Will my doctor approve?
Can I get treatment on the NHS?
How long does treatment take?
How long will it take to get better?
How often do I need to come for treatment?
What is the popping noise of the adjustment?
Have I got a 'trapped nerve' or a 'slipped disc'?
Will treatment hurt?
Are all patients adjusted in the same way?
What is the difference between chiropractic and osteopathy?
How are chiropractors trained and qualified?
Is chiropractic treatment safe?
Why should I return if I'm feeling fine?
Can I adjust myself?
Is there scientific proof that chiropractic works?

Will my doctor approve?

Increasingly, GPs are recognising chiropractic as an effective complementary treatment, particularly for back pain. However, some are less keen to refer patients to chiropractors. You do not need a GP's referral to visit a chiropractor.

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Can I get treatment on the NHS?

Some GPs are able to purchase chiropractic treatment for their patients on the NHS. Many health insurance companies will now pay for chiropractic treatment.

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How long does treatment take?

The first consultation takes, on average, about half an hour, and a chiropractic treatment session about 15 minutes, but this will vary according to your condition and your needs.

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How long will it take to get better?

Your recovery is dependent on many factors - the problem, the length of time you have had it and your own commitment to any rehabilitative exercises and maintenance visits which your chiropractor may recommend.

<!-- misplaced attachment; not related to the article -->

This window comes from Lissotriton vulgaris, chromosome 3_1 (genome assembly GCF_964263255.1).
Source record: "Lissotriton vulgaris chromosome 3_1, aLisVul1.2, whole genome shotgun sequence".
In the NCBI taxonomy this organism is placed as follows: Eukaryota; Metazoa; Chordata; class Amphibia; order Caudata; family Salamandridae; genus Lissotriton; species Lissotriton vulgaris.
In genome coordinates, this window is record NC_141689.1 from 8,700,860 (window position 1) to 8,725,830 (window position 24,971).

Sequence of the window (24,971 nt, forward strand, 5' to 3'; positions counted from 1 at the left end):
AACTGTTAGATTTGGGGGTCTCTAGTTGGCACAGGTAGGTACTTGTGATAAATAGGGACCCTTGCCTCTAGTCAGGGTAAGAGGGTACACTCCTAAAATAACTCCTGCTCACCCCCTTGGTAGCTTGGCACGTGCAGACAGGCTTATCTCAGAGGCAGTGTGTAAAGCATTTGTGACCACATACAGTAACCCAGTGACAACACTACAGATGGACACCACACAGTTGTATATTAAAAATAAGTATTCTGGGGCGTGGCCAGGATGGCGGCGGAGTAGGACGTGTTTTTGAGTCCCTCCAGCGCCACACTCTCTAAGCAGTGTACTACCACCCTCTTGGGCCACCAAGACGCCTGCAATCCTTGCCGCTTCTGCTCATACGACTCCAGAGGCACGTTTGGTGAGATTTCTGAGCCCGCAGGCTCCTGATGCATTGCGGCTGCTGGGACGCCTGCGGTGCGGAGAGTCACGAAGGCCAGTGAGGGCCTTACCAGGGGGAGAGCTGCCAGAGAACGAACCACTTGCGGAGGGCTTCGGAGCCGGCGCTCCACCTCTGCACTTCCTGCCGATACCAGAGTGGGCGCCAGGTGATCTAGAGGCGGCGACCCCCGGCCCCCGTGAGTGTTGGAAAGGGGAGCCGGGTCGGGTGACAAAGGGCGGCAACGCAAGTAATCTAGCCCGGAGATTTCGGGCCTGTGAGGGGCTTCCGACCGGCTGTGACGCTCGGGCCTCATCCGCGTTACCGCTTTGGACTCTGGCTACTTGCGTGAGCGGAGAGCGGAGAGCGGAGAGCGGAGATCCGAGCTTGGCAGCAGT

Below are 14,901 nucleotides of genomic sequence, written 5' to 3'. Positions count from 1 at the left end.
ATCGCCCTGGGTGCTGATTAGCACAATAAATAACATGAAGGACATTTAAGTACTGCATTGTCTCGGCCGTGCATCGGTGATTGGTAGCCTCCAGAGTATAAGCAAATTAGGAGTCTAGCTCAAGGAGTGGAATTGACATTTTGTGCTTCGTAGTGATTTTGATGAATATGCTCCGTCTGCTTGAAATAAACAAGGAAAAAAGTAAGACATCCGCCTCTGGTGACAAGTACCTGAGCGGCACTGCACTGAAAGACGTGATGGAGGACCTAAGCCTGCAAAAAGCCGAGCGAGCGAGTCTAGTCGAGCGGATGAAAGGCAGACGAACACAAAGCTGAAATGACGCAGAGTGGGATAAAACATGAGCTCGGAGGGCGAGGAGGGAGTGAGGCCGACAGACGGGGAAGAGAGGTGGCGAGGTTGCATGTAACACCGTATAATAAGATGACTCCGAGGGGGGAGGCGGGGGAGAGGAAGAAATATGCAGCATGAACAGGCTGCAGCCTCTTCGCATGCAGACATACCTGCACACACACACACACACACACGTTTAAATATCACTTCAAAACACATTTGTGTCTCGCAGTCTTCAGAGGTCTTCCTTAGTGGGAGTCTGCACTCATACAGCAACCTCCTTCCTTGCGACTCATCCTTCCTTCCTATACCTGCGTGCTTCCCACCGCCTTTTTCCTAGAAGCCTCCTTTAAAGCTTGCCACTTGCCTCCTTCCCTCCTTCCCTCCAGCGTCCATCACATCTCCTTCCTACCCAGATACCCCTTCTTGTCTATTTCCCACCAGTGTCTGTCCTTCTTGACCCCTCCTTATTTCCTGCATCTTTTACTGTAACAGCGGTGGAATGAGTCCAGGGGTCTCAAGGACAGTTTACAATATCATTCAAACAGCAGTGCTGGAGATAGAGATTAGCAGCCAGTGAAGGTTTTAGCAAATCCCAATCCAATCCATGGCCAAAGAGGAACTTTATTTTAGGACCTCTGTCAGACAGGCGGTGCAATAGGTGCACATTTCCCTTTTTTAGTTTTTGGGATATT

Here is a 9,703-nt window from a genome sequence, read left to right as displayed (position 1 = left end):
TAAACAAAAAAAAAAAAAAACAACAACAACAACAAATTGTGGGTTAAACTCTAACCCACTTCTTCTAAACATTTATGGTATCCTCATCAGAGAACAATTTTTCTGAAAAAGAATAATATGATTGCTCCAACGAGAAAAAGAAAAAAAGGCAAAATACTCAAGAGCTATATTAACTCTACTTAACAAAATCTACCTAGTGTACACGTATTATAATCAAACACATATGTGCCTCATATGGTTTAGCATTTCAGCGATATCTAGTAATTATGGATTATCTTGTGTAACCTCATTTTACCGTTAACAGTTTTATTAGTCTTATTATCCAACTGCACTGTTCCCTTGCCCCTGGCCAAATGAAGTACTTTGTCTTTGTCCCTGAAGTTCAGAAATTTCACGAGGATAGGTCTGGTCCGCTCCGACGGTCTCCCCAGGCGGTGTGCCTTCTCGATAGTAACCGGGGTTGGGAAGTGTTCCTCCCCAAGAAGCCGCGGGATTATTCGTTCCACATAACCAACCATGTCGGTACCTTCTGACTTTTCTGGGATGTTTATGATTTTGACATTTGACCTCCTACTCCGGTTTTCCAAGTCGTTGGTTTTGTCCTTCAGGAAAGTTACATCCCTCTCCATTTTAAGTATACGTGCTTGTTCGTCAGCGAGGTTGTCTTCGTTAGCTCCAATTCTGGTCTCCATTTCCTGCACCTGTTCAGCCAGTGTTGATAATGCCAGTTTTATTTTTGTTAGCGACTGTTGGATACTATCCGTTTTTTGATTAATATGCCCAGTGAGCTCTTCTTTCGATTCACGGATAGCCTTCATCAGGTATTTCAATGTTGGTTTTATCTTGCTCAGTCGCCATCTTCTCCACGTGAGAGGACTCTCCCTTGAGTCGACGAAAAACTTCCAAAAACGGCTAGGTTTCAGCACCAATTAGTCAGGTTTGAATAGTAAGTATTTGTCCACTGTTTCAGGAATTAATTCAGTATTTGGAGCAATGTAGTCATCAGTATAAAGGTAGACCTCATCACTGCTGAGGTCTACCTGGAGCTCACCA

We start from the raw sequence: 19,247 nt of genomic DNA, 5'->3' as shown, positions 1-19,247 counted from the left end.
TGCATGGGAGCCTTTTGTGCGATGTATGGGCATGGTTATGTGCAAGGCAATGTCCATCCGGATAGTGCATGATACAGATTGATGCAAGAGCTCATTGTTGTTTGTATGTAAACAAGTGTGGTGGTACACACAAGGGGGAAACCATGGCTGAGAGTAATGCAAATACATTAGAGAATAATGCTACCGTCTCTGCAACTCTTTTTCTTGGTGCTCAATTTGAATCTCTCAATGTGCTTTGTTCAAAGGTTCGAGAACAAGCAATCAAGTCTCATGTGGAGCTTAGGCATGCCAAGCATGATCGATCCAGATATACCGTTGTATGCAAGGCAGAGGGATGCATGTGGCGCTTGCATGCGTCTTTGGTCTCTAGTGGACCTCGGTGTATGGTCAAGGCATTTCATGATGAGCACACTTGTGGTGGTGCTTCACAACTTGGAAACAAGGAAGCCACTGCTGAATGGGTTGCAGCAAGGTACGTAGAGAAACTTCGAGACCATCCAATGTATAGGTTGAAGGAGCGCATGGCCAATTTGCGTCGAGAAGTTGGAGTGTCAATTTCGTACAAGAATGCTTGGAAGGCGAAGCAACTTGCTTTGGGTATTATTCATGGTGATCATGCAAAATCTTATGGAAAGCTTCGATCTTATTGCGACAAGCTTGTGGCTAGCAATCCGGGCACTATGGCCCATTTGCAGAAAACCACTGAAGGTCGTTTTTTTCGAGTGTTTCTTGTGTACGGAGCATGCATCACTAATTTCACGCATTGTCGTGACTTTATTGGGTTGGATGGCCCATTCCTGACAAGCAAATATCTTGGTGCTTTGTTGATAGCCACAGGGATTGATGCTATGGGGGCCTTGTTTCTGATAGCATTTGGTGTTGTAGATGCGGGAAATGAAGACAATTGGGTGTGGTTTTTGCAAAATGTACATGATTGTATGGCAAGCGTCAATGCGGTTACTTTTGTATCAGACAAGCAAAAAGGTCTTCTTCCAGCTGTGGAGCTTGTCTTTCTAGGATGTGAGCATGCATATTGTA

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How often do I need to come for treatment?

An average course of chiropractic treatment may entail five or six visits over two or three weeks, but every case is assessed individually, and it is important to keep your appointments, and make regular visits. Discuss this with your chiropractor, who will explain your treatment programme to you.

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What is the popping noise of the adjustment?

When the two surfaces of a joint are moved apart rapidly, as happens in a chiropractic adjustment, there is a change of pressure within the joint space. This may sometimes cause a bubble of gas to 'pop' - but this sound is not significant, and does not hurt.

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Have I got a 'trapped nerve' or a 'slipped disc'?

These are common, general terms used to describe a multitude of conditions. Your chiropractor will make a more specific diagnosis and explain your condition to you.

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Will treatment hurt?

Manipulation, when carried out correctly by a qualified chiropractor practitioner, is not painful. If you have acute muscle spasm, when even the lightest touch hurts, there may be some discomfort. Sometimes, if you have had a problem for some time, you may feel sore whilst your body starts to adjust. Your chiropractor will tell you if this is likely to happen.

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Are all patients adjusted in the same way?

No. Your chiropractic treatment programme will be tailored to your specific needs

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What is the difference between chiropractic and osteopathy?

There are differences in technique and approach, as well as some similarities. The important factor is that the practitioner is well-qualified. Both professions now have statutory regulation.

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How are chiropractors trained and qualified?